17/10/2013 07:00 BST | Updated 23/01/2014 18:58 GMT

The Armstrong Lie and Its Seven Deadly Sins

'Yeah, he won the Tour de France seven times,' are the last words spoken in the much hyped documentary The Armstrong Lie. The words are spoken by Lance Armstrong himself. Lance Armstrong the self-confessed drugs cheat, fraud, liar and bully.

If there's one thing we can all agree on, it's that Lance Armstrong certainly didn't win the Tour de France seven times.

For director Alex Gibney, that one closing quote exposes his film more brutally than an under-trained rider attempting a breakaway on Mont Ventoux.

It exposes what this film really is; the biggest love letter ever written to Armstrong. It is a film which lovers of clean cycling will hate, but never-the-less feel compelled to watch.

When 'Le Texan' finally admitted to Oprah Winfrey what everyone already knew it was a moment for reflection on a period of professional cycling. But that same interview also blew apart Gibney's pet project - to follow Armstrong's remarkable comeback to professional sport.

Gibney had hoped to show how the veteran cancer survivor (and then holder of seven yellow jerseys) could battle back once again, against all the odds. That is a story which now holds no credibility.

Yet The Armstrong Lie begins a process for Lance which many feared would start after the Oprah interview. It provides Armstrong with an international mouthpiece to start his fightback. He is given a two hour window to paint himself as a victim and rightful winner of seven Tours de France.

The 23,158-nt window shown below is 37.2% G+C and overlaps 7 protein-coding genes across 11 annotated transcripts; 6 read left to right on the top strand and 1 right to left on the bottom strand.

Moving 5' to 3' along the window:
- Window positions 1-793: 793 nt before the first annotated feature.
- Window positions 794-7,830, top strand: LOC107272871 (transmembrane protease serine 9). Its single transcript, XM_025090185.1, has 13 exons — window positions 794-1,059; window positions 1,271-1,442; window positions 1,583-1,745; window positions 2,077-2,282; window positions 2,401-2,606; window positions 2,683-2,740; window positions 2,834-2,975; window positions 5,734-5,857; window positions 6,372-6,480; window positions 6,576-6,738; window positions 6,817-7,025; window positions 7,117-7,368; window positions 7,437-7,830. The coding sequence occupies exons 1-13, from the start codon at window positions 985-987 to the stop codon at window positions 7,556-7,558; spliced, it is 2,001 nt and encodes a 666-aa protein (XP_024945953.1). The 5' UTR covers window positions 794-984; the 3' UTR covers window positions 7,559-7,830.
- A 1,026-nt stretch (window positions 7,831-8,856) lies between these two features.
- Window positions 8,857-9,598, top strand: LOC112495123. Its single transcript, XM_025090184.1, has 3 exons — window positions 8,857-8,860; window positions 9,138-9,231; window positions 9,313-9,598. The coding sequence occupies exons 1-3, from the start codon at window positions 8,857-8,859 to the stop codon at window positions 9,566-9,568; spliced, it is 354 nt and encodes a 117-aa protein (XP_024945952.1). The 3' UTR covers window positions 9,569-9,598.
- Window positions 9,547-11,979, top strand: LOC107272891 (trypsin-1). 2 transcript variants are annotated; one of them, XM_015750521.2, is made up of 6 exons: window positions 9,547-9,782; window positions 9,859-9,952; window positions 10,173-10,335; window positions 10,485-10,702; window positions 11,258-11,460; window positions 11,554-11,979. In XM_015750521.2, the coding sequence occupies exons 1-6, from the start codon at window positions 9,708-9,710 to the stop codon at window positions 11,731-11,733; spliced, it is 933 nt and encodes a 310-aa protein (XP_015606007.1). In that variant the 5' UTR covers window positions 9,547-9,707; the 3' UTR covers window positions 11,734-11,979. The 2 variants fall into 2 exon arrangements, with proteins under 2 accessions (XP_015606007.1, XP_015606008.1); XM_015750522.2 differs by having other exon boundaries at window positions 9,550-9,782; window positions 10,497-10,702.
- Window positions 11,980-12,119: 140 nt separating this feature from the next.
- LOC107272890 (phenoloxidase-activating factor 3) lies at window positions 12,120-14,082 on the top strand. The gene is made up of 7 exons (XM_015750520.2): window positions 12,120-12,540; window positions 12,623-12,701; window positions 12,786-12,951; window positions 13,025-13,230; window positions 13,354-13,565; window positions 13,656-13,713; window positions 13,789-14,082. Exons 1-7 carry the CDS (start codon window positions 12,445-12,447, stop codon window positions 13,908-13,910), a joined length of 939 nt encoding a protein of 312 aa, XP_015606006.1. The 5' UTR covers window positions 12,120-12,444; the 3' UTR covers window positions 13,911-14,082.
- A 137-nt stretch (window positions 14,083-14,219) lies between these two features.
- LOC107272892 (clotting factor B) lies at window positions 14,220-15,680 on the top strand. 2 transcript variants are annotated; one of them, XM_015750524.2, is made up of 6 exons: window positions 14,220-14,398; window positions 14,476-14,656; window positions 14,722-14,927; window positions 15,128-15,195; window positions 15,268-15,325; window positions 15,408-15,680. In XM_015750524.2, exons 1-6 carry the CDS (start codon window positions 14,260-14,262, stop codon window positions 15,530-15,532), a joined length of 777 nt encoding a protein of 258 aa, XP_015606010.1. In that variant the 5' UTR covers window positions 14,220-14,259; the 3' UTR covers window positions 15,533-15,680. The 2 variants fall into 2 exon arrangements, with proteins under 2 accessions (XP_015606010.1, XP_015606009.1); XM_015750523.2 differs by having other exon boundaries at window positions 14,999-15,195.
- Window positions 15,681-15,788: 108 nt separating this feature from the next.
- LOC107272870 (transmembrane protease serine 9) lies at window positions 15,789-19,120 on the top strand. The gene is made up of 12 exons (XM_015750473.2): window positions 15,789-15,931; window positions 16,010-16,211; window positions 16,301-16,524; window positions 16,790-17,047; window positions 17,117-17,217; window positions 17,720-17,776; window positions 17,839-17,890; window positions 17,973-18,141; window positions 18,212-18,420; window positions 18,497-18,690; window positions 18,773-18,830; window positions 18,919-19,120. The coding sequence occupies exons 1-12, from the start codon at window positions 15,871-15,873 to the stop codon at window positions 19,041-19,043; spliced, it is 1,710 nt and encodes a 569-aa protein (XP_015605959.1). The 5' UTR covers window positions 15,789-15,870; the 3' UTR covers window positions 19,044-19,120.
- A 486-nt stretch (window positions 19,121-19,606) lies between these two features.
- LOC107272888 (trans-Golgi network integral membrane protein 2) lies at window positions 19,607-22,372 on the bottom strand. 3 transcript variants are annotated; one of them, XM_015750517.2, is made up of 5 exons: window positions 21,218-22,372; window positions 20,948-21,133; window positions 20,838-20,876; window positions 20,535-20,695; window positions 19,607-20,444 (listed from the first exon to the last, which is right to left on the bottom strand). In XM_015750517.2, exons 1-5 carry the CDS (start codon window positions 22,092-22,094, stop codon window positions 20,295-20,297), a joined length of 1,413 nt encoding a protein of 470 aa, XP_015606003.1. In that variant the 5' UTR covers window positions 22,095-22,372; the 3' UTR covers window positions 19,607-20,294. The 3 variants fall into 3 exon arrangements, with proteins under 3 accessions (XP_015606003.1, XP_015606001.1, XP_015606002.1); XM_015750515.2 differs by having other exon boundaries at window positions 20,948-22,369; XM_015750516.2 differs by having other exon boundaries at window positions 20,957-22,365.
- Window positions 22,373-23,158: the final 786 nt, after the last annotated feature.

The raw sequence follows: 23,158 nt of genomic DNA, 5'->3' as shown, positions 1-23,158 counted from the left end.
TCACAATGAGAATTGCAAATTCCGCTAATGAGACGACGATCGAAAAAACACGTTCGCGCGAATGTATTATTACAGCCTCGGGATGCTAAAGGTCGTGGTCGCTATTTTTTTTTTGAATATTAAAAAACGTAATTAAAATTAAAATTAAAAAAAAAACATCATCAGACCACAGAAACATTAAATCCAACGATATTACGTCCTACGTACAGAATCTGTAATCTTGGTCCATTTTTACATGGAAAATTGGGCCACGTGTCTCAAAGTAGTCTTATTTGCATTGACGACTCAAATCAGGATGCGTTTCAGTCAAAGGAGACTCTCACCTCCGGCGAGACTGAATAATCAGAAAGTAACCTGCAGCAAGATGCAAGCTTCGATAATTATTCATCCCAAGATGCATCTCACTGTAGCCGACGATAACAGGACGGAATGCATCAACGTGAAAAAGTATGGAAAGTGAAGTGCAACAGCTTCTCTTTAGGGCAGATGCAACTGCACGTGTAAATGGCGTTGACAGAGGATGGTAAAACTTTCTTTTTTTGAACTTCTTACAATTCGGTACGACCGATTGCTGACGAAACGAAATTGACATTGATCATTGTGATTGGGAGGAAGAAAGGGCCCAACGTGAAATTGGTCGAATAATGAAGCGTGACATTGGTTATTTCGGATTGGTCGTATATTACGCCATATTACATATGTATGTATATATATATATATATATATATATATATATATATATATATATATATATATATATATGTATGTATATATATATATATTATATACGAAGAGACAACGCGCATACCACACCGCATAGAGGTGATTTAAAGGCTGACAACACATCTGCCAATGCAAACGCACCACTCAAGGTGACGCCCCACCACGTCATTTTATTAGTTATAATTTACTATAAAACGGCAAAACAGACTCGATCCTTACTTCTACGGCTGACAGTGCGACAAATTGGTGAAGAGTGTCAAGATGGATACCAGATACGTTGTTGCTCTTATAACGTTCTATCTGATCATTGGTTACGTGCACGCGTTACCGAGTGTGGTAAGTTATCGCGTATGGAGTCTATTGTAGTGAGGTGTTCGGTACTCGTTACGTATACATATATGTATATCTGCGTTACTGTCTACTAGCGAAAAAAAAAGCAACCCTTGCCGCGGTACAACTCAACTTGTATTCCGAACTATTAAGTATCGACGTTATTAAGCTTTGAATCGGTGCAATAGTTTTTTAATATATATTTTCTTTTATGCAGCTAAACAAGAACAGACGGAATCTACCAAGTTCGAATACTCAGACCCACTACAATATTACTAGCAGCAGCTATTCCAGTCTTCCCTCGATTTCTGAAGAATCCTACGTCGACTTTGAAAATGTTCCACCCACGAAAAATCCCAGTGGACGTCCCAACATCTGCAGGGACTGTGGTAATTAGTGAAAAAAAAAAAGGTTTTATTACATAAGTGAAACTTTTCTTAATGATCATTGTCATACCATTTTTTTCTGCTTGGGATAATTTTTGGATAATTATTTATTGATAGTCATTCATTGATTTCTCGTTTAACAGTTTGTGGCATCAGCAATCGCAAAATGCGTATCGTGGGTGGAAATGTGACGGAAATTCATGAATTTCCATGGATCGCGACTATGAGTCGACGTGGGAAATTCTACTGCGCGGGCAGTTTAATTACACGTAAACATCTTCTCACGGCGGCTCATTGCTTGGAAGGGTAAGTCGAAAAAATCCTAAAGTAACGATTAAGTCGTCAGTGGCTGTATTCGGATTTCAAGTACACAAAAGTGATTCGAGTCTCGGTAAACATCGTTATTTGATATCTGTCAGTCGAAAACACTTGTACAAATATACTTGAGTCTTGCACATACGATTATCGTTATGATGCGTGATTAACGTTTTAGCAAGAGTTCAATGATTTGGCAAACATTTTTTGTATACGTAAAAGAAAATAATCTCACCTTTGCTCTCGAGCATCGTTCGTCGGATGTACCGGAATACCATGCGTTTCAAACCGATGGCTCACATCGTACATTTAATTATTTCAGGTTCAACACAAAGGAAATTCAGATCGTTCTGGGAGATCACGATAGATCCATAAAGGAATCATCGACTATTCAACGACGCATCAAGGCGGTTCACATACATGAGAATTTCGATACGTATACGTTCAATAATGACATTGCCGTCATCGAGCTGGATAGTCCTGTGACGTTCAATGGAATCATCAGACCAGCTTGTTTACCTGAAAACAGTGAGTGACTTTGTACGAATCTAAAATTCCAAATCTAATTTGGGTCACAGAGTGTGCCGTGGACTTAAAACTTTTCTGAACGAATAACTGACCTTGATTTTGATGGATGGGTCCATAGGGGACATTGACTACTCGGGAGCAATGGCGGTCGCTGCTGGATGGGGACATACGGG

Here's seven deadly sins of The Armstrong Lie documentary:

  1. LA is allowed to constantly make the argument that he is the rightful winner of his seven titles.
  2. Alberto Contador, the team mate who beat him to the Tour de France win in 2009, is painted as the ultimate bad guy who betrays Armstrong and his Astana team.
  3. He's treated as a troubled character who is not yet ready to deal with his cheating. Poor Lance.
  4. He's basically portrayed as a hero and despite everything else, he's a battler; a winner.
  5. He has been treated unfairly by doping authorities and his life ban is a conspiracy.
  6. Everyone else was doping too and Lance was just doing what he had to do'
  7. It comes across as Armstrong was just having a bit of a doss, and getting away with it was fun while it lasted.

Even Michele Ferrari, the most dodgy of dodgy doctors comes across as a decent chap. A man with a good strategy, but who tampered at the edges of doping to keep up with the rest.

For fans of cycling's combative nature there are some genuine gems in this film. The new pieces of behind the scenes footage are brilliant. The moment Armstrong is in the team coach watching Contador being interviewed after a stage of the 2009 tour is mouthwatering.

This film should have probably stuck to its original aim - to chart Armstrong's bizarre comeback and his battle with team rival Contador.

Six months ago, or so, when the Armstrong/Oprah interview was first screened I actually sided a bit with Lance. I was fully up for the truth and reconciliation path. Weed out the problem, talk about it and deal with doping. I've since changed my mind.

What this film proves, for me, is that Armstrong is probably not massively interested in dealing with doping. What's important to him - and what The Armstrong Lie enabled him to do - was to rebuild his own reputation.

For those still starstruck by Armstrong, this is a great watch. It's a beautifully made documentary with a mix of archive and original footage which will pull cycling fans in and make them talk.

But take a closer look.

That closer look will reveal what this film wanted to stand for. It wanted to be an advert for Armstrong. Unfortunately for Gibney, that's how it comes across.

It papers over the real issues and extent of Armstrong's disgraceful lies, and that is the most deadly sin.